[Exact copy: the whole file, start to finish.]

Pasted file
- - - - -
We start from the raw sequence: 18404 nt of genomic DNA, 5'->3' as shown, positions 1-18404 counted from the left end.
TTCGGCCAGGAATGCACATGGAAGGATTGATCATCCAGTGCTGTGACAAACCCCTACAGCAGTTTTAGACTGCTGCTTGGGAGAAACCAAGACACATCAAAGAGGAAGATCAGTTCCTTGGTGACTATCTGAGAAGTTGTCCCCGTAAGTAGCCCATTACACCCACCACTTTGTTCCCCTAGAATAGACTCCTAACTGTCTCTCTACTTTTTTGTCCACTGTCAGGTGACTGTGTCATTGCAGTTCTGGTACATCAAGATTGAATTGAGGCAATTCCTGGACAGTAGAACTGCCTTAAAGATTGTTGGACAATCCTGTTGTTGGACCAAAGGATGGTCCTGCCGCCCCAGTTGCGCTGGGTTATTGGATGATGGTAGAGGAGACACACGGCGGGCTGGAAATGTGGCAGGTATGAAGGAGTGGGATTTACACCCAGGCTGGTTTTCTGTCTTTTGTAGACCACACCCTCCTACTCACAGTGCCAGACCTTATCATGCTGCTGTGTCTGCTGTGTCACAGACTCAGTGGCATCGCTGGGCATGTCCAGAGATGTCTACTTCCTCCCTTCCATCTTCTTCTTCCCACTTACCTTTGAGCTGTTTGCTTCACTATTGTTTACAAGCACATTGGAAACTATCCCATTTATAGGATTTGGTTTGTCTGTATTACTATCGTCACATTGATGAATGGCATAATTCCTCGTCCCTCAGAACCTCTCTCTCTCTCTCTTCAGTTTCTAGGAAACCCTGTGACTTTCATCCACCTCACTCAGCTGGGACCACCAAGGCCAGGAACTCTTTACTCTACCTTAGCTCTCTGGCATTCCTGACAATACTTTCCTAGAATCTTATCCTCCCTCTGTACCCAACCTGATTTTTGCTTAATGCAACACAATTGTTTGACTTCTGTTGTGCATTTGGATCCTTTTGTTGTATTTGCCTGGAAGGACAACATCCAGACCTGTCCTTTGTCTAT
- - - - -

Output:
We start from the raw sequence: 18404 nt of genomic DNA, 5'->3' as shown, positions 1-18404 counted from the left end.
TTCGGCCAGGAATGCACATGGAAGGATTGATCATCCAGTGCTGTGACAAACCCCTACAGCAGTTTTAGACTGCTGCTTGGGAGAAACCAAGACACATCAAAGAGGAAGATCAGTTCCTTGGTGACTATCTGAGAAGTTGTCCCCGTAAGTAGCCCATTACACCCACCACTTTGTTCCCCTAGAATAGACTCCTAACTGTCTCTCTACTTTTTTGTCCACTGTCAGGTGACTGTGTCATTGCAGTTCTGGTACATCAAGATTGAATTGAGGCAATTCCTGGACAGTAGAACTGCCTTAAAGATTGTTGGACAATCCTGTTGTTGGACCAAAGGATGGTCCTGCCGCCCCAGTTGCGCTGGGTTATTGGATGATGGTAGAGGAGACACACGGCGGGCTGGAAATGTGGCAGGTATGAAGGAGTGGGATTTACACCCAGGCTGGTTTTCTGTCTTTTGTAGACCACACCCTCCTACTCACAGTGCCAGACCTTATCATGCTGCTGTGTCTGCTGTGTCACAGACTCAGTGGCATCGCTGGGCATGTCCAGAGATGTCTACTTCCTCCCTTCCATCTTCTTCTTCCCACTTACCTTTGAGCTGTTTGCTTCACTATTGTTTACAAGCACATTGGAAACTATCCCATTTATAGGATTTGGTTTGTCTGTATTACTATCGTCACATTGATGAATGGCATAATTCCTCGTCCCTCAGAACCTCTCTCTCTCTCTCTTCAGTTTCTAGGAAACCCTGTGACTTTCATCCACCTCACTCAGCTGGGACCACCAAGGCCAGGAACTCTTTACTCTACCTTAGCTCTCTGGCATTCCTGACAATACTTTCCTAGAATCTTATCCTCCCTCTGTACCCAACCTGATTTTTGCTTAATGCAACACAATTGTTTGACTTCTGTTGTGCATTTGGATCCTTTTGTTGTATTTGCCTGGAAGGACAACATCCAGACCTGTCCTTTGTCTAT